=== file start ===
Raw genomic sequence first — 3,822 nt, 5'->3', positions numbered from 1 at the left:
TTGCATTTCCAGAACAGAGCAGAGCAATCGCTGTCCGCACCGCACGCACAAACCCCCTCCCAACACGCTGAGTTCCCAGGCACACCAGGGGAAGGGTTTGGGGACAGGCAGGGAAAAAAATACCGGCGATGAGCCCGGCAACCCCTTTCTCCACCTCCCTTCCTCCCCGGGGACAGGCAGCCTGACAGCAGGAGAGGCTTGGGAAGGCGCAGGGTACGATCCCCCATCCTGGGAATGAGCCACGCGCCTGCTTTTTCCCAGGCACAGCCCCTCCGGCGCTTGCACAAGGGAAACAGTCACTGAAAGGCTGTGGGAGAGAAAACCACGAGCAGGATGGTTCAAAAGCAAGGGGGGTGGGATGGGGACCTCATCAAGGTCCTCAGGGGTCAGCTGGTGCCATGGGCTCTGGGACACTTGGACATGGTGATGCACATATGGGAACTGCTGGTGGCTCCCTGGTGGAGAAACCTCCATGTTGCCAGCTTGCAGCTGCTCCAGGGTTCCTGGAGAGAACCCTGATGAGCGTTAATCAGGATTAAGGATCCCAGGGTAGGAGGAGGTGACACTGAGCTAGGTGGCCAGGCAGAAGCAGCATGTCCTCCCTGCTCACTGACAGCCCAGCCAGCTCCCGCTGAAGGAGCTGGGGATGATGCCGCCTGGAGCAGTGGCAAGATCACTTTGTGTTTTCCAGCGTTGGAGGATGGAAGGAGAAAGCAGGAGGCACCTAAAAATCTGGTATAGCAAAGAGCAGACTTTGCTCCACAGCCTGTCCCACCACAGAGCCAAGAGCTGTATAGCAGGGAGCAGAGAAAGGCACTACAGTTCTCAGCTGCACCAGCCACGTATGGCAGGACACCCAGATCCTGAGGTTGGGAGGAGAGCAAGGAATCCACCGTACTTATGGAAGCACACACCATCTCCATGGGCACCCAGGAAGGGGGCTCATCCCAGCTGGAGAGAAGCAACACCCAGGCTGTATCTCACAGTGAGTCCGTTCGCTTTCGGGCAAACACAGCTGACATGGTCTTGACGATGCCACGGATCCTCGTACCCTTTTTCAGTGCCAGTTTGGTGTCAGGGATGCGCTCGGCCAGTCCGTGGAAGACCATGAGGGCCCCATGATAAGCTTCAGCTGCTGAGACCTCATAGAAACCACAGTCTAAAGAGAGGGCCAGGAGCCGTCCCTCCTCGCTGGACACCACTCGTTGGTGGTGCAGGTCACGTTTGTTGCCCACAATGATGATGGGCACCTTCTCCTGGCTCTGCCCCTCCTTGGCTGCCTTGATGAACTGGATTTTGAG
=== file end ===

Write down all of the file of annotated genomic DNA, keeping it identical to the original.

Raw genomic sequence first — 3,822 nt, 5'->3', positions numbered from 1 at the left:
TTGCATTTCCAGAACAGAGCAGAGCAATCGCTGTCCGCACCGCACGCACAAACCCCCTCCCAACACGCTGAGTTCCCAGGCACACCAGGGGAAGGGTTTGGGGACAGGCAGGGAAAAAAATACCGGCGATGAGCCCGGCAACCCCTTTCTCCACCTCCCTTCCTCCCCGGGGACAGGCAGCCTGACAGCAGGAGAGGCTTGGGAAGGCGCAGGGTACGATCCCCCATCCTGGGAATGAGCCACGCGCCTGCTTTTTCCCAGGCACAGCCCCTCCGGCGCTTGCACAAGGGAAACAGTCACTGAAAGGCTGTGGGAGAGAAAACCACGAGCAGGATGGTTCAAAAGCAAGGGGGGTGGGATGGGGACCTCATCAAGGTCCTCAGGGGTCAGCTGGTGCCATGGGCTCTGGGACACTTGGACATGGTGATGCACATATGGGAACTGCTGGTGGCTCCCTGGTGGAGAAACCTCCATGTTGCCAGCTTGCAGCTGCTCCAGGGTTCCTGGAGAGAACCCTGATGAGCGTTAATCAGGATTAAGGATCCCAGGGTAGGAGGAGGTGACACTGAGCTAGGTGGCCAGGCAGAAGCAGCATGTCCTCCCTGCTCACTGACAGCCCAGCCAGCTCCCGCTGAAGGAGCTGGGGATGATGCCGCCTGGAGCAGTGGCAAGATCACTTTGTGTTTTCCAGCGTTGGAGGATGGAAGGAGAAAGCAGGAGGCACCTAAAAATCTGGTATAGCAAAGAGCAGACTTTGCTCCACAGCCTGTCCCACCACAGAGCCAAGAGCTGTATAGCAGGGAGCAGAGAAAGGCACTACAGTTCTCAGCTGCACCAGCCACGTATGGCAGGACACCCAGATCCTGAGGTTGGGAGGAGAGCAAGGAATCCACCGTACTTATGGAAGCACACACCATCTCCATGGGCACCCAGGAAGGGGGCTCATCCCAGCTGGAGAGAAGCAACACCCAGGCTGTATCTCACAGTGAGTCCGTTCGCTTTCGGGCAAACACAGCTGACATGGTCTTGACGATGCCACGGATCCTCGTACCCTTTTTCAGTGCCAGTTTGGTGTCAGGGATGCGCTCGGCCAGTCCGTGGAAGACCATGAGGGCCCCATGATAAGCTTCAGCTGCTGAGACCTCATAGAAACCACAGTCTAAAGAGAGGGCCAGGAGCCGTCCCTCCTCGCTGGACACCACTCGTTGGTGGTGCAGGTCACGTTTGTTGCCCACAATGATGATGGGCACCTTCTCCTGGCTCTGCCCCTCCTTGGCTGCCTTGATGAACTGGATTTTGAG